Whether you turn to the right or to the left,

your ears will hear a voice behind you, saying,

“This is the way; walk in it.”

Isaiah 30:21

Learn ...

"The best thing for being sad," replied Merlyn, beginning to puff and blow, "is to learn something.

That is the only thing that never fails.

You may grow old and trembling in your anatomies,

you may lie awake in the  middle of the night listening to the disorder of your veins,

you may miss your only love,

you may see the world around you devastated by evil lunatics, or know your honor trampled in the sewer of baser minds.

There is only one thing for it then -- to learn.

Learn why the world wags and what wags it.

That is the only thing the mind can never exhaust, never alienate, never be tortured by, never fear or distrust,

and never dream of regretting."

(T.H. White, 1906-1964 - British Author)

Prayer and dogs, Part 3 ...

One evening, many years ago, I was preparing a Stouffer's frozen lasagna for dinner.

Our kids were watching TV or doing homework.

I was looking forward to an easy meal - just pop the lasagna out of the freezer, put it on a baking sheet and toss it in the oven. Voila! Dinner is served.

One of the habits of our old chocolate lab, Chessy, was to troll around the kitchen during meal prep hoping that a scrap or two would make its way onto the floor for her consumption. Since I am kind of a messy cook, she was often rewarded.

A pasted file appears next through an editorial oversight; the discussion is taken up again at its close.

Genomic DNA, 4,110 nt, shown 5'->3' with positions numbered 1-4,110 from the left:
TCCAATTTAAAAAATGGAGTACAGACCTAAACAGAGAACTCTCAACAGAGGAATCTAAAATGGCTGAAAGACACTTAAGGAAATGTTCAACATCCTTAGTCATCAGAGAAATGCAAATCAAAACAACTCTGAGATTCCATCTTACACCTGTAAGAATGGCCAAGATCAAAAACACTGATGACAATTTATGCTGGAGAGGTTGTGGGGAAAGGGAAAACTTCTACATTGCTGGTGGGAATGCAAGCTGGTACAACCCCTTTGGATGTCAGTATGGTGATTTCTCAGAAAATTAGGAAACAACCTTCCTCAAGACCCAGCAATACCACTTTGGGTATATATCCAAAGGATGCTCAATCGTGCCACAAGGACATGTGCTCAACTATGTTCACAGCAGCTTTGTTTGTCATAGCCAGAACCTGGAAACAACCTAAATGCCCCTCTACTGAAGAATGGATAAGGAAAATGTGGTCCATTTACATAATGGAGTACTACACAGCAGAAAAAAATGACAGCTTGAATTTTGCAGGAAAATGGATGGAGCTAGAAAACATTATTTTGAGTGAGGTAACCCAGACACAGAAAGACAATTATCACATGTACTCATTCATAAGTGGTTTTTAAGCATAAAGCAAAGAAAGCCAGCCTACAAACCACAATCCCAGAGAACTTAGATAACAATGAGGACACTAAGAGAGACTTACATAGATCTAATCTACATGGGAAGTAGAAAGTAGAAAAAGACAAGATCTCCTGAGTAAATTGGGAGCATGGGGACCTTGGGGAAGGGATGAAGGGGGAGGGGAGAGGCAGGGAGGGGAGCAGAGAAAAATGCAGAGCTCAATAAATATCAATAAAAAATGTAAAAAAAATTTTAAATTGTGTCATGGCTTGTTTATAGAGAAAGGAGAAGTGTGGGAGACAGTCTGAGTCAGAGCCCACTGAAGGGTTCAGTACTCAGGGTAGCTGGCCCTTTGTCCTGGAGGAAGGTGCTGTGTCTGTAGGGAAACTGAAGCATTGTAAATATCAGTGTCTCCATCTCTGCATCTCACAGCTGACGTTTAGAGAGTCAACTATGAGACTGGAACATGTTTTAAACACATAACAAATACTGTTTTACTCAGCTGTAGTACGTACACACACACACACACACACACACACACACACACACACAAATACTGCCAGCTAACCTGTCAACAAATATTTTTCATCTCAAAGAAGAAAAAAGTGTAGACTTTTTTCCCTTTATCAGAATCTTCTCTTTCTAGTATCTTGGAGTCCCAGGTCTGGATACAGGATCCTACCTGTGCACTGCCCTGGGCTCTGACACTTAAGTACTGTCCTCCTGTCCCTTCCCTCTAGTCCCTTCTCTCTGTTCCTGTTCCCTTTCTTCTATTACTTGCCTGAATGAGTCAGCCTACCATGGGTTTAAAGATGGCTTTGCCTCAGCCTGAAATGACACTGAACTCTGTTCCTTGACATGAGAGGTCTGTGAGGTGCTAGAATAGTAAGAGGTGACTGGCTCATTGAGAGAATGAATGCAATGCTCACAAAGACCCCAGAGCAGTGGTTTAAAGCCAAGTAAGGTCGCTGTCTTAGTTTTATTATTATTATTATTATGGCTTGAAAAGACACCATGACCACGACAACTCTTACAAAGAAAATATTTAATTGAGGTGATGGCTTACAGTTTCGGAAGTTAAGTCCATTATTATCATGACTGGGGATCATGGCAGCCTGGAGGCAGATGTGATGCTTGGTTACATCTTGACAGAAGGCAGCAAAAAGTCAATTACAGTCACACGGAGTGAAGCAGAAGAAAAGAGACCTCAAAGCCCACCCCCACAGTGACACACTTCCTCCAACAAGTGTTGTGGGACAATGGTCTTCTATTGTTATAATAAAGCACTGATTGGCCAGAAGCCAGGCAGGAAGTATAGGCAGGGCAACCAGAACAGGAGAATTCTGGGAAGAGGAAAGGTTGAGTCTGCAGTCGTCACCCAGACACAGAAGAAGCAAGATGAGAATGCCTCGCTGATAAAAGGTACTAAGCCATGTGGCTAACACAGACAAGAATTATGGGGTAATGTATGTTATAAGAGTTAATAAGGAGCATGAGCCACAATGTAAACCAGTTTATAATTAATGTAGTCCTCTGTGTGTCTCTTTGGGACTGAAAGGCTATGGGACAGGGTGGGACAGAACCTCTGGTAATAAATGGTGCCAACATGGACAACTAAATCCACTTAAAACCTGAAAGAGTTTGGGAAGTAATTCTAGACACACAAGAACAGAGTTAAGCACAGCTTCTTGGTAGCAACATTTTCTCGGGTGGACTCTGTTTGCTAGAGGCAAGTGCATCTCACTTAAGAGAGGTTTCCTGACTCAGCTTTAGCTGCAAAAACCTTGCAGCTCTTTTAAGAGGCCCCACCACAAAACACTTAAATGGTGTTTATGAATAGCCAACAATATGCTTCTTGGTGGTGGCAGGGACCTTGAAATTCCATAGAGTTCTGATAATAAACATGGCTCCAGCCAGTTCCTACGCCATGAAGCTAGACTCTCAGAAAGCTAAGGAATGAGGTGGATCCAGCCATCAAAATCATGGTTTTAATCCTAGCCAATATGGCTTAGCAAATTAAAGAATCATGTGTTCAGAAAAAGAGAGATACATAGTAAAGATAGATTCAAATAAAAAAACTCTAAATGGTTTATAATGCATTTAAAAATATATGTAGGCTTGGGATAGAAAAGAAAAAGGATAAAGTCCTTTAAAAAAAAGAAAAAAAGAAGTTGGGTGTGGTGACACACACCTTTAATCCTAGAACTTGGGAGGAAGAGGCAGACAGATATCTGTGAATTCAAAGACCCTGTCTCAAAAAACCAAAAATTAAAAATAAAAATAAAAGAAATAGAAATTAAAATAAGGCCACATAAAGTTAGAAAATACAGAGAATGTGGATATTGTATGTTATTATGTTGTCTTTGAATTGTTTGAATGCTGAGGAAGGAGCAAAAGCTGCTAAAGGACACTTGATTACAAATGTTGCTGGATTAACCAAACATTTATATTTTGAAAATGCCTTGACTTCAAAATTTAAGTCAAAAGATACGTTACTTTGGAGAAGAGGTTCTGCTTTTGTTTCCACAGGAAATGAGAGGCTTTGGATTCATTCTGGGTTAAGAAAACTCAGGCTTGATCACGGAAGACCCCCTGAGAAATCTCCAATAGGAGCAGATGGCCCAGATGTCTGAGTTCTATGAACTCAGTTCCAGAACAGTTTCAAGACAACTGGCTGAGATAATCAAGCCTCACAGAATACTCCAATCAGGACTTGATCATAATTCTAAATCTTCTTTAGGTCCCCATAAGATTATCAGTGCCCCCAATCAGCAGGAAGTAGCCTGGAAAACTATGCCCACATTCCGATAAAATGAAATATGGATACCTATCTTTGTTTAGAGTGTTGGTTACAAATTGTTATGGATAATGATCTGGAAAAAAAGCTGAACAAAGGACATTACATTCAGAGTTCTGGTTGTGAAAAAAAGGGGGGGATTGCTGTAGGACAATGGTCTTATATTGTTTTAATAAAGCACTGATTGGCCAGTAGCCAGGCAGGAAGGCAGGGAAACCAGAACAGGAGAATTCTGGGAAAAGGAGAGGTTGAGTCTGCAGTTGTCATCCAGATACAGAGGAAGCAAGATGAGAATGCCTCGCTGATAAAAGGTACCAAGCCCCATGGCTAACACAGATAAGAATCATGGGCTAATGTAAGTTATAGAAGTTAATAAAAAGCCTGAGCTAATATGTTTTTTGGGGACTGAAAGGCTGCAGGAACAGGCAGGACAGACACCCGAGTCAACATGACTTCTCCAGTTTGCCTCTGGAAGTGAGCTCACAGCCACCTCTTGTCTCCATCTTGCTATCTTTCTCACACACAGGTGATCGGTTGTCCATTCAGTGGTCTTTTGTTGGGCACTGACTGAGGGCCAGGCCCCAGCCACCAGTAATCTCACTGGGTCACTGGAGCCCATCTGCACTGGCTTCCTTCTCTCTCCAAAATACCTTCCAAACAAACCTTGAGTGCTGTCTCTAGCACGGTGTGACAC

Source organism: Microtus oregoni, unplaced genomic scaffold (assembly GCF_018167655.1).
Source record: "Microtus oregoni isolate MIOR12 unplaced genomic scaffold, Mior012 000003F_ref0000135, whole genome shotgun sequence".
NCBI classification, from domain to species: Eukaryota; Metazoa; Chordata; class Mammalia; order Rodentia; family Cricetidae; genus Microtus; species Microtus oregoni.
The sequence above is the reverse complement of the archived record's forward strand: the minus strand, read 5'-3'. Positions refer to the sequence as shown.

But this night, oh this night, she was about to be rewarded beyond her wildest imagination.

For as I pulled the cooked lasagna out of the oven and placed it on the counter to cool, something strange happened.

The baking sheet I had placed the lasagna on had somehow gotten a bit twisted up in the oven and a slight bend was created.

And as that baking sheet cooled, the twist untwisted ...

And that hot pan of lasagna launched into the air and turned upside down and landed right on Chessy's wandering back.

In a moment of extreme shock and surprise Chessy was simultaneously injured and in heaven.

Yes, the lasagna was hot.

But that hot lasagna was not only on her back, but it was on the floor and then, very quickly, in a twinkle of an eye, it was in her mouth ... all of it.

All I could do was yell, "Chuck, order some pizza!!!" and then laugh at the exquisite level of joy and amazement of my always-hungry dog eating the very best surprise of her life.

What does this have to do with prayer?

Sometimes, we don't even know what to pray for.

Sometimes, we just walk around with unspoken yearnings.

Sometimes, God hears the unspoken desires of our heart.

And sometimes, not all the time lest we become numb, God gives us more than we could ever ask or imagine and, like a flying pan of lasagna landing on the back of my dog, a gift lands in our lap, seemingly out of the blue ...

but we know from whence it came,

and our only response is to cry out in joy and gobble it up with gratitude!

This, too, is a sort of a prayer.

AMEN.

Prayer and dogs, Part 2

Our current chocolate lab, Stella, loves to eat.

We feed her the same amount of the same food every day at 7:30 AM and 5:30 PM.

We have never failed to feed her.

Yet each day, anywhere from 30 to 90 minutes prior to mealtime, she starts to worry. She starts to hover around me, restless, urgently staring at me, unsettled. 

It's as if she is worried I am not going to come through for her, even though I have always come through for her.

It really irritates me.

I can't understand why she doesn't trust me.